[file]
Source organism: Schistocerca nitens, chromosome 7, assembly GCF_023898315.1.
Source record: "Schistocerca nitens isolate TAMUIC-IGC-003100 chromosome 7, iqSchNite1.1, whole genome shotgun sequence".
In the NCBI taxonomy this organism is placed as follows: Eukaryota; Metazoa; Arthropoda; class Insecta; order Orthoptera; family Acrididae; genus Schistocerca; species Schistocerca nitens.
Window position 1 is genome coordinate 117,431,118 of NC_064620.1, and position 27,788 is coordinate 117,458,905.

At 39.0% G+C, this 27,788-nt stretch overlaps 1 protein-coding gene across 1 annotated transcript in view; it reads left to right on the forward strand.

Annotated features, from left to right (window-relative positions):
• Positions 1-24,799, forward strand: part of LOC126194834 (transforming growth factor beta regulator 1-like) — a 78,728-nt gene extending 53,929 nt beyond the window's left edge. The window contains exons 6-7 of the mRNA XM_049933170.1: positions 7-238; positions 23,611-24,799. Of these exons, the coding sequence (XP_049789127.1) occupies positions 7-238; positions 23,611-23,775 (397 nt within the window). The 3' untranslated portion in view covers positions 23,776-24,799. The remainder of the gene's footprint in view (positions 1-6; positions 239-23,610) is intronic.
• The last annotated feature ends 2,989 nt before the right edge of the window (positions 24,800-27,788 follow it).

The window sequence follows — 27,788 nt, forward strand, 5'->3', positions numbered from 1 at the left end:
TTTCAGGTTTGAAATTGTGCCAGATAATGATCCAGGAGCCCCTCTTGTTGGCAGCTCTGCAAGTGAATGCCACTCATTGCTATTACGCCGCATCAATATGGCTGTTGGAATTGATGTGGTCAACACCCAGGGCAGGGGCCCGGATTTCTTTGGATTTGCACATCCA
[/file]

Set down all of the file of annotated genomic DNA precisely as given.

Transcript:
Source organism: Schistocerca nitens, chromosome 7, assembly GCF_023898315.1.
Source record: "Schistocerca nitens isolate TAMUIC-IGC-003100 chromosome 7, iqSchNite1.1, whole genome shotgun sequence".
In the NCBI taxonomy this organism is placed as follows: Eukaryota; Metazoa; Arthropoda; class Insecta; order Orthoptera; family Acrididae; genus Schistocerca; species Schistocerca nitens.
Window position 1 is genome coordinate 117,431,118 of NC_064620.1, and position 27,788 is coordinate 117,458,905.

At 39.0% G+C, this 27,788-nt stretch overlaps 1 protein-coding gene across 1 annotated transcript in view; it reads left to right on the forward strand.

Annotated features, from left to right (window-relative positions):
• Positions 1-24,799, forward strand: part of LOC126194834 (transforming growth factor beta regulator 1-like) — a 78,728-nt gene extending 53,929 nt beyond the window's left edge. The window contains exons 6-7 of the mRNA XM_049933170.1: positions 7-238; positions 23,611-24,799. Of these exons, the coding sequence (XP_049789127.1) occupies positions 7-238; positions 23,611-23,775 (397 nt within the window). The 3' untranslated portion in view covers positions 23,776-24,799. The remainder of the gene's footprint in view (positions 1-6; positions 239-23,610) is intronic.
• The last annotated feature ends 2,989 nt before the right edge of the window (positions 24,800-27,788 follow it).

The window sequence follows — 27,788 nt, forward strand, 5'->3', positions numbered from 1 at the left end:
TTTCAGGTTTGAAATTGTGCCAGATAATGATCCAGGAGCCCCTCTTGTTGGCAGCTCTGCAAGTGAATGCCACTCATTGCTATTACGCCGCATCAATATGGCTGTTGGAATTGATGTGGTCAACACCCAGGGCAGGGGCCCGGATTTCTTTGGATTTGCACATCCA